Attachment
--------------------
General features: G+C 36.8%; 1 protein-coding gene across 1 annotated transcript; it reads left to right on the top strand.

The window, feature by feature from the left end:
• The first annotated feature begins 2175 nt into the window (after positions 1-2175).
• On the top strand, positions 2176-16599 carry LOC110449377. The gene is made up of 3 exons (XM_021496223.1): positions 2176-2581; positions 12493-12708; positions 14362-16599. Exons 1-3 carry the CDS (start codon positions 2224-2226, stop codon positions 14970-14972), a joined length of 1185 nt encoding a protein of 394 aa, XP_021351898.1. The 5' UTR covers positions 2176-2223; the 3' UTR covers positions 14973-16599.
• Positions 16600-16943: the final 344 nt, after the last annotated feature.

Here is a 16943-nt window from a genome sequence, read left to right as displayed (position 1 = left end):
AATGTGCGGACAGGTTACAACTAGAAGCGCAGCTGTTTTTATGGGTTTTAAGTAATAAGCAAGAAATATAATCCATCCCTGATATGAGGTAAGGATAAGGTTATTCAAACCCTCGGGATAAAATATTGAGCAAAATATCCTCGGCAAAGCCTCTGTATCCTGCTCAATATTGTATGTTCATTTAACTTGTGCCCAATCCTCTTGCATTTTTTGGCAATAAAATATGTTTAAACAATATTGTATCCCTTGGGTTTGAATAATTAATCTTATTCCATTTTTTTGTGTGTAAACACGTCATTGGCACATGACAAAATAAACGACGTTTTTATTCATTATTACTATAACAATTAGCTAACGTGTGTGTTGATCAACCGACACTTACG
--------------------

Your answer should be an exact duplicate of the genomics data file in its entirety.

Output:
General features: G+C 36.8%; 1 protein-coding gene across 1 annotated transcript; it reads left to right on the top strand.

The window, feature by feature from the left end:
• The first annotated feature begins 2175 nt into the window (after positions 1-2175).
• On the top strand, positions 2176-16599 carry LOC110449377. The gene is made up of 3 exons (XM_021496223.1): positions 2176-2581; positions 12493-12708; positions 14362-16599. Exons 1-3 carry the CDS (start codon positions 2224-2226, stop codon positions 14970-14972), a joined length of 1185 nt encoding a protein of 394 aa, XP_021351898.1. The 5' UTR covers positions 2176-2223; the 3' UTR covers positions 14973-16599.
• Positions 16600-16943: the final 344 nt, after the last annotated feature.

Here is a 16943-nt window from a genome sequence, read left to right as displayed (position 1 = left end):
AATGTGCGGACAGGTTACAACTAGAAGCGCAGCTGTTTTTATGGGTTTTAAGTAATAAGCAAGAAATATAATCCATCCCTGATATGAGGTAAGGATAAGGTTATTCAAACCCTCGGGATAAAATATTGAGCAAAATATCCTCGGCAAAGCCTCTGTATCCTGCTCAATATTGTATGTTCATTTAACTTGTGCCCAATCCTCTTGCATTTTTTGGCAATAAAATATGTTTAAACAATATTGTATCCCTTGGGTTTGAATAATTAATCTTATTCCATTTTTTTGTGTGTAAACACGTCATTGGCACATGACAAAATAAACGACGTTTTTATTCATTATTACTATAACAATTAGCTAACGTGTGTGTTGATCAACCGACACTTACG